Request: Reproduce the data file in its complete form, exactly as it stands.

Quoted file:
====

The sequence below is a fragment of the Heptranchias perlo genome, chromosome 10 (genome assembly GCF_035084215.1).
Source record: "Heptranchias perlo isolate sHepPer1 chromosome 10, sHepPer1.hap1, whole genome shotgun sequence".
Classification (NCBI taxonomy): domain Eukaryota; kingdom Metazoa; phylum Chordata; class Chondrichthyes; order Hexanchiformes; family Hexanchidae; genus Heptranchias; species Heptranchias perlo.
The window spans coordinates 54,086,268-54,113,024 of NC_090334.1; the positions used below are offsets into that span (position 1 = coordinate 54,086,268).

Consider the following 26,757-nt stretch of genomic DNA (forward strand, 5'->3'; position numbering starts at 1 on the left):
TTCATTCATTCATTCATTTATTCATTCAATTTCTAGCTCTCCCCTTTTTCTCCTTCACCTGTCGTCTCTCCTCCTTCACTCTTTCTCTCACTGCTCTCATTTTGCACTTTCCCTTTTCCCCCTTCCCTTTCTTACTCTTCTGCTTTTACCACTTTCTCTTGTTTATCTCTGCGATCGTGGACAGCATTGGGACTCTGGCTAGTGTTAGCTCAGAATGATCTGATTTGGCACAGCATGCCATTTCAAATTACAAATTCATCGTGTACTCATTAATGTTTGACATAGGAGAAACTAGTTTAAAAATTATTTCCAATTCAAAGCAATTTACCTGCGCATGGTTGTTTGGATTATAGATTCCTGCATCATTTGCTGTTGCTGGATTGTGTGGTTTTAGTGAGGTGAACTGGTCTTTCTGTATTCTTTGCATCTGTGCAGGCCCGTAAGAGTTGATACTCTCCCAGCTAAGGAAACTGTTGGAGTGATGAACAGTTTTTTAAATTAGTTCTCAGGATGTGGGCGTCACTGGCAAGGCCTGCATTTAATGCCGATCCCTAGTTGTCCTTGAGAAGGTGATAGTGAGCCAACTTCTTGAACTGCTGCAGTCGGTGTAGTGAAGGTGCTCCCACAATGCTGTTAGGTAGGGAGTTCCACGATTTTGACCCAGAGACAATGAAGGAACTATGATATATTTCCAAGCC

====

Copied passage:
The sequence below is a fragment of the Heptranchias perlo genome, chromosome 10 (genome assembly GCF_035084215.1).
Source record: "Heptranchias perlo isolate sHepPer1 chromosome 10, sHepPer1.hap1, whole genome shotgun sequence".
Classification (NCBI taxonomy): domain Eukaryota; kingdom Metazoa; phylum Chordata; class Chondrichthyes; order Hexanchiformes; family Hexanchidae; genus Heptranchias; species Heptranchias perlo.
The window spans coordinates 54,086,268-54,113,024 of NC_090334.1; the positions used below are offsets into that span (position 1 = coordinate 54,086,268).

Consider the following 26,757-nt stretch of genomic DNA (forward strand, 5'->3'; position numbering starts at 1 on the left):
TTCATTCATTCATTCATTTATTCATTCAATTTCTAGCTCTCCCCTTTTTCTCCTTCACCTGTCGTCTCTCCTCCTTCACTCTTTCTCTCACTGCTCTCATTTTGCACTTTCCCTTTTCCCCCTTCCCTTTCTTACTCTTCTGCTTTTACCACTTTCTCTTGTTTATCTCTGCGATCGTGGACAGCATTGGGACTCTGGCTAGTGTTAGCTCAGAATGATCTGATTTGGCACAGCATGCCATTTCAAATTACAAATTCATCGTGTACTCATTAATGTTTGACATAGGAGAAACTAGTTTAAAAATTATTTCCAATTCAAAGCAATTTACCTGCGCATGGTTGTTTGGATTATAGATTCCTGCATCATTTGCTGTTGCTGGATTGTGTGGTTTTAGTGAGGTGAACTGGTCTTTCTGTATTCTTTGCATCTGTGCAGGCCCGTAAGAGTTGATACTCTCCCAGCTAAGGAAACTGTTGGAGTGATGAACAGTTTTTTAAATTAGTTCTCAGGATGTGGGCGTCACTGGCAAGGCCTGCATTTAATGCCGATCCCTAGTTGTCCTTGAGAAGGTGATAGTGAGCCAACTTCTTGAACTGCTGCAGTCGGTGTAGTGAAGGTGCTCCCACAATGCTGTTAGGTAGGGAGTTCCACGATTTTGACCCAGAGACAATGAAGGAACTATGATATATTTCCAAGCC